Corruption was a “major” contributing factor to continued deterioration of the public healthcare system in 2019, according to the latest annual report from Corruption Watch.
“The state of the public healthcare system in 2019 continued to deteriorate, with services all but completely collapsing across many fronts and provinces. Corruption contributed in a major way, in the form of irregular expenditure, financial misconduct, theft, illegal sharing of patient medical data to third parties, moonlighting and nepotism, to name some of the types of corruption brought to Corruption Watch’s attention during the year,” the non-profit said in a strongly-worded report released on Tuesday.
According to the 2019 report, titled The Writing is on the Wall, nearly 700 reports of corruption were filed in the health sector between 2012 and 2019, with nearly 100 of these filed in 2019. The bulk of the reports were filed in Gauteng.
The news comes amid a national lockdown in a bid to curb the outbreak of Covid-19 infections in South Africa, where there were 1 326 confirmed cases as of Monday. The majority of these – over 500 – have been recorded in Gauteng.
The report also comes as government works towards implementation of National Health Insurance, which aims to improve access to quality public healthcare.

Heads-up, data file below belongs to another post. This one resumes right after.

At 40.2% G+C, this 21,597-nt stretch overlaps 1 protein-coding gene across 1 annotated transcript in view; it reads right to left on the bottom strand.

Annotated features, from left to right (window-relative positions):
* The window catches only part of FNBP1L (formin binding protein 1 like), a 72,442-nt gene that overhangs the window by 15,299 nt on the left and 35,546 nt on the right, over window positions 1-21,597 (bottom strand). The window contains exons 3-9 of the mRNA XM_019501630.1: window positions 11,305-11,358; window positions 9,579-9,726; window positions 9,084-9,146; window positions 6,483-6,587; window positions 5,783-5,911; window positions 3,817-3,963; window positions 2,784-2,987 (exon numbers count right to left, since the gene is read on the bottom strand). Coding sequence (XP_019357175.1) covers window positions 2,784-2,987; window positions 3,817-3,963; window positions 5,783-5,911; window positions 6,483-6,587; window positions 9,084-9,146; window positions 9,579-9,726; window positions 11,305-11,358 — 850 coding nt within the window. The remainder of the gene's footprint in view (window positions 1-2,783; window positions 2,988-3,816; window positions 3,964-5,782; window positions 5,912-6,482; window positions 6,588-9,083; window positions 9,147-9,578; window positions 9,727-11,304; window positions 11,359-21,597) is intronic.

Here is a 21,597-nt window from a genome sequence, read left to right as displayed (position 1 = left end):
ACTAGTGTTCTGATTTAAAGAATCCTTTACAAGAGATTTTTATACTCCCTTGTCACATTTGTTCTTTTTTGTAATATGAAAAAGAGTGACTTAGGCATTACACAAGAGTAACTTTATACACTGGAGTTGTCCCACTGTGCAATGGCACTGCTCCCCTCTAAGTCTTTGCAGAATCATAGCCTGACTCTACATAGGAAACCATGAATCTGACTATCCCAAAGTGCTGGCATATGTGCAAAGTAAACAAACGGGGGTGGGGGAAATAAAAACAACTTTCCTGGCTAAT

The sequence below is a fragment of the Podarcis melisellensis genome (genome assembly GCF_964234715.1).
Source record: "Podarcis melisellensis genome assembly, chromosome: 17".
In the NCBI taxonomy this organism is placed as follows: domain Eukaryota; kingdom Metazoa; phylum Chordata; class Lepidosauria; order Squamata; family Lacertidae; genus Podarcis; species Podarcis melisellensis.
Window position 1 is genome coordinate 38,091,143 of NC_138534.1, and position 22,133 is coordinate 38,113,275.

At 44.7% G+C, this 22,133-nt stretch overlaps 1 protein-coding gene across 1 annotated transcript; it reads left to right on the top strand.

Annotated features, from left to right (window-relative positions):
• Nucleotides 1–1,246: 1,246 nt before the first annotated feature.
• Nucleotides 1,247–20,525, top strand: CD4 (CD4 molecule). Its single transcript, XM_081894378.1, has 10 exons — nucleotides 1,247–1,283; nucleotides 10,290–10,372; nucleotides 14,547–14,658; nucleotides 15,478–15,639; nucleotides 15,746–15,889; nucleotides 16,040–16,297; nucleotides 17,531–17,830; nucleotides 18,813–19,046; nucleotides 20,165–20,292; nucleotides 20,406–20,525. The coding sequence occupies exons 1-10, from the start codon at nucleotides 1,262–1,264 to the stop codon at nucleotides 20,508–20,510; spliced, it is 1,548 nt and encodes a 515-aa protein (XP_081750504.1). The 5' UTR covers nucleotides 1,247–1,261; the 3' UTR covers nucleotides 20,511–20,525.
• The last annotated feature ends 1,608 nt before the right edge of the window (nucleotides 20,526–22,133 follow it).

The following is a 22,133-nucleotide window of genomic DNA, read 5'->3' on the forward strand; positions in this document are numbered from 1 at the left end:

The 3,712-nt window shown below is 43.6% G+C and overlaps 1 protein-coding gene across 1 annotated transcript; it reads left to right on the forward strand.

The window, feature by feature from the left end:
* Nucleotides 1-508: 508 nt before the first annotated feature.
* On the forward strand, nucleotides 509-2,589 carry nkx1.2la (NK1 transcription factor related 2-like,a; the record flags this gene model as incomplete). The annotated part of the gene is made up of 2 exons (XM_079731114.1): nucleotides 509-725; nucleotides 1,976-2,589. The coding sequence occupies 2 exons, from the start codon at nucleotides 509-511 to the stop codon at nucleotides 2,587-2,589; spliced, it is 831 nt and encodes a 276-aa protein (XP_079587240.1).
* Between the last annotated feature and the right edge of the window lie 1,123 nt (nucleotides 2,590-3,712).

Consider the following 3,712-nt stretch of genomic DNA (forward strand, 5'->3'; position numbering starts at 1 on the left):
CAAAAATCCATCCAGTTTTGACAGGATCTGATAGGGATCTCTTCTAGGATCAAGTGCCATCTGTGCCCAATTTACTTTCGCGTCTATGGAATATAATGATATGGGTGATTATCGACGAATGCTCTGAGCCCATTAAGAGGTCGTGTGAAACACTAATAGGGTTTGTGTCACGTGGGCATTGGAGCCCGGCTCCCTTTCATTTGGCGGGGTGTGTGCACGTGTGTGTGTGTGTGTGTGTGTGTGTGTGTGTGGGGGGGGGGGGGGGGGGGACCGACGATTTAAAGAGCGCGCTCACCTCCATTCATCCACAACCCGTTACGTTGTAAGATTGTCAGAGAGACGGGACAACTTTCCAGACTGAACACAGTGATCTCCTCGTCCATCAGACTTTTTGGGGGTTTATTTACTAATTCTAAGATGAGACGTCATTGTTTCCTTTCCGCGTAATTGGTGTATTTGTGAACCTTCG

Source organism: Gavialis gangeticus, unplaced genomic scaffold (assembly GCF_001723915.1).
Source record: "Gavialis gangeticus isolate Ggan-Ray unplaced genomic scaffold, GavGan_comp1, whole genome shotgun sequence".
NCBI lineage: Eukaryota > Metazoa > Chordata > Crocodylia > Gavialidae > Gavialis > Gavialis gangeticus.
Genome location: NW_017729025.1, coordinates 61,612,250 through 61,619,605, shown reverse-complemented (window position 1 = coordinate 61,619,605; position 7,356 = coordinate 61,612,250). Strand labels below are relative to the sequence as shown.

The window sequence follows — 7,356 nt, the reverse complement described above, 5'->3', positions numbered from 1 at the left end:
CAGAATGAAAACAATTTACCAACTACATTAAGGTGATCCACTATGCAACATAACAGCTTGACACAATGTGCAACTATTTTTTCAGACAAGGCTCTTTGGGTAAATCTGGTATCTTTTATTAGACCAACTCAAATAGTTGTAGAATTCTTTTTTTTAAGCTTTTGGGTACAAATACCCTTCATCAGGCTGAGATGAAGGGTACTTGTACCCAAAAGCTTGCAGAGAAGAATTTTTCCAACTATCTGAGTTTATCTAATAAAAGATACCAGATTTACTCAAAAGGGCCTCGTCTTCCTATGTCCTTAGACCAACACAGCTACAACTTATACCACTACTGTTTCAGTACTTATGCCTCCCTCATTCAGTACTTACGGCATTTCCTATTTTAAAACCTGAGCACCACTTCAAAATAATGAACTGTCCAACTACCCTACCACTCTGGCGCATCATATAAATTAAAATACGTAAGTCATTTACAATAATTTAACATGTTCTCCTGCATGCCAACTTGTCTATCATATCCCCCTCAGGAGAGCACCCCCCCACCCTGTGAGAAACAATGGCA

The report notes a total of 673 reports of corruption in the health sector were filed in the last seven years, with 92 in the last year. A total of 52% came from Gauteng, with the remainder coming from the other provinces combined. The next-highest percentage of reports came from Mpumalanga at 11%.
Most reports were regarding employment irregularities (27%) followed by abuse of power (13%) and procurement irregularities (11%).
The organisation warned of the potential dangers of corruption to patients in the public healthcare system.
“Corruption in health procurement can lead to shortages in medical supplies, sub-standard equipment, inflated drug prices and counterfeit medicines, all of which undermine health outcomes,” said Tara Davis, in-house attorney at Corruption Watch.
The report notes South Africa is part of a five-country study and advocacy campaign promoting open contracting in public healthcare procurement. The other four countries are Kenya, Uganda, Zambia and Nepal.
The project aims to ensure transparency and better use of limited public funds in healthcare.
The report also argues spending on healthcare declined in
“According to the 2019 Budget Review Report, spending
in health was set to grow annually by an average of 7% over the medium
term,” the report reads.
But, it adds, while on paper the health budget grew by 6.6%,
“in real terms a 6.6% increase represents a decline in health funding per
person once a standard inflation of 5.2% ins factored in, as well as a 1.6%
growth in population.
“It’s worth noting that medical inflation of the
inflation rate for healthcare products and treatment is usually higher than
this general inflation rate of 5.2%,” Corruption Watch said.
This year, Finance Minister Tito Mboweni announced that
while the health budget would be getting R230 billion of the R1.95 trillion budget,
there would be a R3.9 billion reduction on spending on the national department
of health over a period of three years.
Funds for National Health Insurance would be protected, however,
the minister said at the time.